A sad postscript to my recent post on the Zeppelin museum was the news that the last surviving crew member, Werner Franz, has recently died at the age of 92.
He joined the crew as a cabin boy aged 14 and was on the ill-fated voyage when the airship exploded and was destroyed in 30 seconds on May 6 1937.
13 of its 36 passengers, 22 of its 62 crew, a ground worker and a pet dog perished. (At least one of the surviving passengers is still alive).
He never had the chance to fly in a Zeppelin again as the crash destroyed public confidence in airships even though they were twice as fast as any transatlantic liner.
He probably survived because he was in the mess stacking dishes and was doused in water from a storage tank which protected him from the heat and flames as he kicked open a hatch and jumped for his life before the airship hit the ground. He had the survival instinct to run into the wind and away from the flames then stood and watched with the other survivors as it burnt down to its skeleton.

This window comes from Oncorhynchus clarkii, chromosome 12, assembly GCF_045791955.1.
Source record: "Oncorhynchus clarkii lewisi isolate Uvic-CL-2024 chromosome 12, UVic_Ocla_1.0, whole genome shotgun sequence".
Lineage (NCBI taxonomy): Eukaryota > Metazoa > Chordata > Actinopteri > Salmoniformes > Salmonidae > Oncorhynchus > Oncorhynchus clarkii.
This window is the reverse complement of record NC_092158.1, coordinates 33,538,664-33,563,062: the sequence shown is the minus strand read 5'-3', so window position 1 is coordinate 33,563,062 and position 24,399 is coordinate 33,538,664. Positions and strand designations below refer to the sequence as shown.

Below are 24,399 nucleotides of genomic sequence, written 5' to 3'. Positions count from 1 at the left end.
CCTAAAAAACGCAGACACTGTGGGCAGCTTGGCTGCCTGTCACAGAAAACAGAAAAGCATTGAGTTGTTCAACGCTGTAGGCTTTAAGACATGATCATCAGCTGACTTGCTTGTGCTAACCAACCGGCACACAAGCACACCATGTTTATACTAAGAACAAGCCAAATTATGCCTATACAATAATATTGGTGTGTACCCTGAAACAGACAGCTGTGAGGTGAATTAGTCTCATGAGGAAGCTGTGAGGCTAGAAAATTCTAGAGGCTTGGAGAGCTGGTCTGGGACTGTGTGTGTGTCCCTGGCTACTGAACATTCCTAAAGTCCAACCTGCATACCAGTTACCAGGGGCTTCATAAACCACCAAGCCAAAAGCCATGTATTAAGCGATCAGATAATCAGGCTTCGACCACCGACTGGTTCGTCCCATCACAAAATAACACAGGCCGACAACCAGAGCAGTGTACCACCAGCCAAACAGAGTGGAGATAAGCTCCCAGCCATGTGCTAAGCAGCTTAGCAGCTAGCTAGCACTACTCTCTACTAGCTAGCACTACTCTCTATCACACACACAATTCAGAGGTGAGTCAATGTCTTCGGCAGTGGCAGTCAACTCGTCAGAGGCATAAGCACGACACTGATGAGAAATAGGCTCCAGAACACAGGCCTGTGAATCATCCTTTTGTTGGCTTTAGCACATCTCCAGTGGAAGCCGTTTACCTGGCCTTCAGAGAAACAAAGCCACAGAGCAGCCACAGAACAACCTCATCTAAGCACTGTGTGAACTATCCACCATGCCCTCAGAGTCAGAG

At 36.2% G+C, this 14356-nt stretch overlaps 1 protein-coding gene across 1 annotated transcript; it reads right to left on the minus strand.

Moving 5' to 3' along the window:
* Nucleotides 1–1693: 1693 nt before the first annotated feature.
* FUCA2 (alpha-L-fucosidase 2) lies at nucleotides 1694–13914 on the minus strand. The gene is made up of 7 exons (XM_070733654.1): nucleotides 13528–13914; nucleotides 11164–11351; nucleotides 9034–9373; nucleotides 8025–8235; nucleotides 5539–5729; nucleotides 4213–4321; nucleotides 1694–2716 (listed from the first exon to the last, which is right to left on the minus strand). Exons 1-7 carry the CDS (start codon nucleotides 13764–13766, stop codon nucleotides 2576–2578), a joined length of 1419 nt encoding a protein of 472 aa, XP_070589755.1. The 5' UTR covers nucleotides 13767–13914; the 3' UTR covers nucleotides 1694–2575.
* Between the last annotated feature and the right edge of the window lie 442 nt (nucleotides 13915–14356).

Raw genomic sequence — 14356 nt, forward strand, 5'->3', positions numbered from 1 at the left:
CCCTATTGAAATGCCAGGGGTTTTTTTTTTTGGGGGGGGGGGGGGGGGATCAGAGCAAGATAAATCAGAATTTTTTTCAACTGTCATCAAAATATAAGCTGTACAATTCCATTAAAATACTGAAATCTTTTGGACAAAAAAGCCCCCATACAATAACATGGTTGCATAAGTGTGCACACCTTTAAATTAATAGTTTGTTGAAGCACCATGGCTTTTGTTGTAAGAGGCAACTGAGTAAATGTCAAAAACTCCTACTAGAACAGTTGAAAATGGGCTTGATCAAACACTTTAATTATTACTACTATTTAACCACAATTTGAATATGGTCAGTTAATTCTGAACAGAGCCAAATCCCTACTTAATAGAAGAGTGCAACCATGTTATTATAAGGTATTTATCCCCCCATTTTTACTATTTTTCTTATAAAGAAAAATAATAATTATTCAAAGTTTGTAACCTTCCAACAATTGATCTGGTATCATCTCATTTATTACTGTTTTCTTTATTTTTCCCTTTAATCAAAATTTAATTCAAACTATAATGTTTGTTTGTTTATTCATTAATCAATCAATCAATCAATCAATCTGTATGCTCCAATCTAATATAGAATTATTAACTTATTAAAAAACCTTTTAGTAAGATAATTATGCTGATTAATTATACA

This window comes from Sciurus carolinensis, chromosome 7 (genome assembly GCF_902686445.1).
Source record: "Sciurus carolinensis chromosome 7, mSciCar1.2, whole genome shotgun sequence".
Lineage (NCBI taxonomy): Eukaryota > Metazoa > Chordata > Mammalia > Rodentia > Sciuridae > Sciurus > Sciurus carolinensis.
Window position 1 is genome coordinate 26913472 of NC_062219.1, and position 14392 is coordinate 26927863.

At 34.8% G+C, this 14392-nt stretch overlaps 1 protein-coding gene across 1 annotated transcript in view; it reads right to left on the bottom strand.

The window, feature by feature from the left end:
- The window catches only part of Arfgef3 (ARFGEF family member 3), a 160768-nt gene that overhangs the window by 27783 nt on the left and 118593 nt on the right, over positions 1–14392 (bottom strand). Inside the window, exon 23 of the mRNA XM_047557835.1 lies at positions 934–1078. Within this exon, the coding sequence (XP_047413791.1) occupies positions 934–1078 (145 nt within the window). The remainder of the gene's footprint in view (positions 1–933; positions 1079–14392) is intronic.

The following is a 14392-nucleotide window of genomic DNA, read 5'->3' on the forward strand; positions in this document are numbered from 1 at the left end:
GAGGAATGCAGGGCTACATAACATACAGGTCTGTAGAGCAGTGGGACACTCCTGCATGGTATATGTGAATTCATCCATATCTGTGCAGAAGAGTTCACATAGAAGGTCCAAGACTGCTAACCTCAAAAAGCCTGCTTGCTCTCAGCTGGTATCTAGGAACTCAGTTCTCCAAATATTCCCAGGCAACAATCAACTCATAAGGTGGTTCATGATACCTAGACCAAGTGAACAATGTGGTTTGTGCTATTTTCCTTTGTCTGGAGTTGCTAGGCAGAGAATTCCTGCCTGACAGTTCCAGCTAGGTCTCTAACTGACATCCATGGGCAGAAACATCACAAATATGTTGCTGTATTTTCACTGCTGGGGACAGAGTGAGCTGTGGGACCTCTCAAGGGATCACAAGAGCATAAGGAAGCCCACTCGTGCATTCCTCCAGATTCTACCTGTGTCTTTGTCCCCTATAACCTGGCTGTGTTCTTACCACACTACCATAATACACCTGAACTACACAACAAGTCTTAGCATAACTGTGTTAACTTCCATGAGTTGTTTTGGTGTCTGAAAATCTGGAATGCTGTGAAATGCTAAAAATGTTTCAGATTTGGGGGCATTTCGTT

He stayed in New York for 9 nine days, attended a dock-side memorial service, testified before the US board of inquiry and got in some sight-seeing before he went home on the Europa steamship.
He reached Bremerhaven on his 15th birthday and thought of his escape as a “heavenly gift”. He suffered panic attacks for years but wanted to make the most of the second chance he’d been given.
During WWII he was a radio operator in the Luftwaffe then joined the postal service at the end of the war repairing machinery. He indulged his passion for skating and became a coach, one of his pupils winning two Olympic silver medals.
In 2004 he attended the opening of a new museum in Lakehurst with his son and visited the crash site for the last time.
Source: the Times obituary